Bing slams Google again, claims Google blurs the line between rankings and ads Written by Ron on December 04, 2012 - 10:03AM
Not that long ago, Microsoft's Bing launched a new campaign called "Scroogled" which is intended to bring back "honest search." Microsoft believes that shoppers who use Google for their shopping searchers are getting "Scroogled" and being shown advertisements rather than what they really want to see. Now, Microsoft's Bing search team slams Google yet again after Google offered no defense to the allegations made by Bing.
Bing launched a new campaign called Scroogled, just in time for the holiday season, to highligh that Google is up to no good with some changes made to Google Shopping. "Google recently pulled down its 'product search service' and replaced it with a 'paid listing ads' service. Search for 'Canon EOS' in Google Shopping and you receive pages that look like the old days, with 'results' down the middle and ads mixed in. But the 'results' are also ads. Every product offer within the shopping search results on that page are paid to be there, and where and how high they appear is at least in part dependent on how much they paid," Bing stated when the company launched the Scroogled campaign.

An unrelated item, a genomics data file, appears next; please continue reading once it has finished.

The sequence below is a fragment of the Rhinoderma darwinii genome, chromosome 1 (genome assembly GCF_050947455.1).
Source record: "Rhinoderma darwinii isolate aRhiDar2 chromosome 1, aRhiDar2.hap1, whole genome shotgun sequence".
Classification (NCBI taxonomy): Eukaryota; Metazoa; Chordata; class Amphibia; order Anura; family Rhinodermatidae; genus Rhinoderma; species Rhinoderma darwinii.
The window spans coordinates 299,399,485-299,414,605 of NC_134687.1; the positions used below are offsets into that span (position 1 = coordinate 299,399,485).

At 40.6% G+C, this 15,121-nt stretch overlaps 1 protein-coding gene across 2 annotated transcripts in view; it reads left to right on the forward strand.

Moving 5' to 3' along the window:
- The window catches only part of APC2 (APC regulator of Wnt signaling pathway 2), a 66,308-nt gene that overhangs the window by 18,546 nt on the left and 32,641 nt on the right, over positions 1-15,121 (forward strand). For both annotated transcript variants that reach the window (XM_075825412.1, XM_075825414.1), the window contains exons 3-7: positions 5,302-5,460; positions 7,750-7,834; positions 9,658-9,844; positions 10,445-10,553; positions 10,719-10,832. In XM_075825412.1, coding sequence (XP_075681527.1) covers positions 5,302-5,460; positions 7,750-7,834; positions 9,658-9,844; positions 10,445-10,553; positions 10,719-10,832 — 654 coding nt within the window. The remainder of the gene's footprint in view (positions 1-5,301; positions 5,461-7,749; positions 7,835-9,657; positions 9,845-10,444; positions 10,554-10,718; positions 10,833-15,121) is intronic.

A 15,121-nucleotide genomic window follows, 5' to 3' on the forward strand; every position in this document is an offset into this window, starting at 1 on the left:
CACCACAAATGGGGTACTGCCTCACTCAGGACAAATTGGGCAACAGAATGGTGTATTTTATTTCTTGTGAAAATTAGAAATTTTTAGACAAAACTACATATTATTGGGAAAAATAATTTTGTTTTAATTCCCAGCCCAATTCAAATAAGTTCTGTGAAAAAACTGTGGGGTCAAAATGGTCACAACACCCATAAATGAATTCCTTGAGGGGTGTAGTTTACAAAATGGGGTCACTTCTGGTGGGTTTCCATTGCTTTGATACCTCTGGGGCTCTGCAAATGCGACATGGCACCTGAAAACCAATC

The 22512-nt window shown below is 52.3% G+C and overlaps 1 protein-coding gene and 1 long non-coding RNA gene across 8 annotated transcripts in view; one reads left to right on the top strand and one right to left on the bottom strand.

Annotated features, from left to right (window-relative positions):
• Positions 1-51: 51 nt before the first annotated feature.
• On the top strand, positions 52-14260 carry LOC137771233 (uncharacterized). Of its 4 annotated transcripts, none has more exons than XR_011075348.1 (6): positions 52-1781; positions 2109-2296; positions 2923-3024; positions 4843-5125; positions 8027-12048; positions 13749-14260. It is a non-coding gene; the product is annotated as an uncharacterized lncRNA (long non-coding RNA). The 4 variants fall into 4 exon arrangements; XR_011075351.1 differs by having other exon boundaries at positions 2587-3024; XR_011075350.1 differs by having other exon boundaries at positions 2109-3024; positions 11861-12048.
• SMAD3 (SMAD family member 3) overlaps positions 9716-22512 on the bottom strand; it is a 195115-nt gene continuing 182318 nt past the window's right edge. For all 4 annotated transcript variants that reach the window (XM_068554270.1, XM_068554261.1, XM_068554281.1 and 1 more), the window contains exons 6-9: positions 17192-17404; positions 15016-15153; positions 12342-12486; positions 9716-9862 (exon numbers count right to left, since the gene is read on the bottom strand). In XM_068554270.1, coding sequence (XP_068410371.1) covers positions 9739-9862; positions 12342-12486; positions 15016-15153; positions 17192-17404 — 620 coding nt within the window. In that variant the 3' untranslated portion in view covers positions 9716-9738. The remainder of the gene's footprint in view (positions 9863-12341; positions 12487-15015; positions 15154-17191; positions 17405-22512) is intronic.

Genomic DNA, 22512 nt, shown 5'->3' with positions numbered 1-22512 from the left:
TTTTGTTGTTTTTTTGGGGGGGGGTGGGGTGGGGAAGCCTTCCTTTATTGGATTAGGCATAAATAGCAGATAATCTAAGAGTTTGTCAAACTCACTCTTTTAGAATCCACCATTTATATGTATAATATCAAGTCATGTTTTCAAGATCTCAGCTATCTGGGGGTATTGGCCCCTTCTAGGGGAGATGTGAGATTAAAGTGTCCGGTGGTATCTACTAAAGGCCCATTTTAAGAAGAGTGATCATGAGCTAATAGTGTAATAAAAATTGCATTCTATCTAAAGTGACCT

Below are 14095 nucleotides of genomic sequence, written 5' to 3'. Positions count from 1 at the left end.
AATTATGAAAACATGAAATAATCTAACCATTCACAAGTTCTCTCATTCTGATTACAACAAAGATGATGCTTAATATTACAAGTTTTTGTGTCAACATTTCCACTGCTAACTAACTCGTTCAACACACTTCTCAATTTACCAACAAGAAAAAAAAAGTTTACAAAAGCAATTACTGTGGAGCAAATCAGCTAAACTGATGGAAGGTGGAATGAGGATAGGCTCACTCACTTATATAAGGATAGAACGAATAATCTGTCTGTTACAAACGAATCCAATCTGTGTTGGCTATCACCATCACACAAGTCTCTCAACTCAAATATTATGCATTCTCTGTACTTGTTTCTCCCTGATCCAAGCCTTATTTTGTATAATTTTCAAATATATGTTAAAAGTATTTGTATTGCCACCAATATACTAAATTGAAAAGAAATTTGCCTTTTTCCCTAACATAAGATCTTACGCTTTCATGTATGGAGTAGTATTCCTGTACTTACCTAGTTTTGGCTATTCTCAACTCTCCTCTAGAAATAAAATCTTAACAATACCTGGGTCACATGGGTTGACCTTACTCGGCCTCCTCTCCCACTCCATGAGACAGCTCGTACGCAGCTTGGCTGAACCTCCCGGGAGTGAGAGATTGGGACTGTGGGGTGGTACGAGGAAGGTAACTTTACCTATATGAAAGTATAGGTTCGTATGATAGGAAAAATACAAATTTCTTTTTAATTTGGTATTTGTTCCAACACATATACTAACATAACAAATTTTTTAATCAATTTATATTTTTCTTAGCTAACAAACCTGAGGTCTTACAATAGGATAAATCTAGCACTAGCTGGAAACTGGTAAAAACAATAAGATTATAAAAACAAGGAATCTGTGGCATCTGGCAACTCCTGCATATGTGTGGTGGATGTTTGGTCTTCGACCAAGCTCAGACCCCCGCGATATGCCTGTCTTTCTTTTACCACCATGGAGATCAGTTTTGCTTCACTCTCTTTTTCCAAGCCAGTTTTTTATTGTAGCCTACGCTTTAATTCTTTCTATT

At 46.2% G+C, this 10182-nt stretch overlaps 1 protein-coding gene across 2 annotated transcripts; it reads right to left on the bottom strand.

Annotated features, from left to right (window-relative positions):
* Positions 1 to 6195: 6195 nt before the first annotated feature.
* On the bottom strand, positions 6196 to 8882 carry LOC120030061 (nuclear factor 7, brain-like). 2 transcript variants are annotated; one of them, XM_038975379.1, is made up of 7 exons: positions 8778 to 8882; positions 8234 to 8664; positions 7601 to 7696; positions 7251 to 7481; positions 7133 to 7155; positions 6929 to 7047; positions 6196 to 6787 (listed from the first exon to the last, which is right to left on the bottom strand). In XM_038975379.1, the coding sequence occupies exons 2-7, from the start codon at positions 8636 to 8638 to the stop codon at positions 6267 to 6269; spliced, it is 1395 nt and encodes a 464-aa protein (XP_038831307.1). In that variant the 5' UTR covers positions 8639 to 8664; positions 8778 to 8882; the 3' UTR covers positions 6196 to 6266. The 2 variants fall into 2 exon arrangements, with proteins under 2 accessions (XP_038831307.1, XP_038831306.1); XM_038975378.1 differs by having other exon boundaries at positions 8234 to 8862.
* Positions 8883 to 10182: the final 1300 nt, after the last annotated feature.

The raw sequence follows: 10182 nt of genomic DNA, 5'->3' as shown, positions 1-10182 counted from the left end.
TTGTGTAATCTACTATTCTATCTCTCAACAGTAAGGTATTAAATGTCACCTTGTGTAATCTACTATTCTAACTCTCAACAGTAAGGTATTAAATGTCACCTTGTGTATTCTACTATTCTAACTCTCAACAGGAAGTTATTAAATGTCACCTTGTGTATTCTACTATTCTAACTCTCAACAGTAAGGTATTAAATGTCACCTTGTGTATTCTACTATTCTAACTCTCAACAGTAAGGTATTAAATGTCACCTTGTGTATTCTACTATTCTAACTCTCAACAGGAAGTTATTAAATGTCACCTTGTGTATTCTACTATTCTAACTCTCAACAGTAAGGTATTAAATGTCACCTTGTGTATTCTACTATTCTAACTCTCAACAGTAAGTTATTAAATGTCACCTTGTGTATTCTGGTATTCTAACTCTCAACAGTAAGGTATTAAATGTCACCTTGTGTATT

So did Google ever respond to such allegations? According to Bing, Google did respond by praising their service and never explaining how the products get listed in the first place. "They did not contradict or argue any of the facts and information we laid out. The silence is disappointing given how important this issue is to consumers and the online industry as a whole," Bing adds. Bing continues to argue against the "pay-to-rank" system that Google uses and recommends Bing instead, which operates on a higher set of principles. "Unlike Google Shopping, we will not take money to boost a merchant’s rank in our shopping search results. In short, we don’t do pay-to-rank. Where we do have ads, we label them clearly as ads," Bing mentions.
We know that Google is a large entity on the internet, but Bing argues that it is growing and by Google blurring the line between rankings and ads, more users will leave Google search jump over to Bing.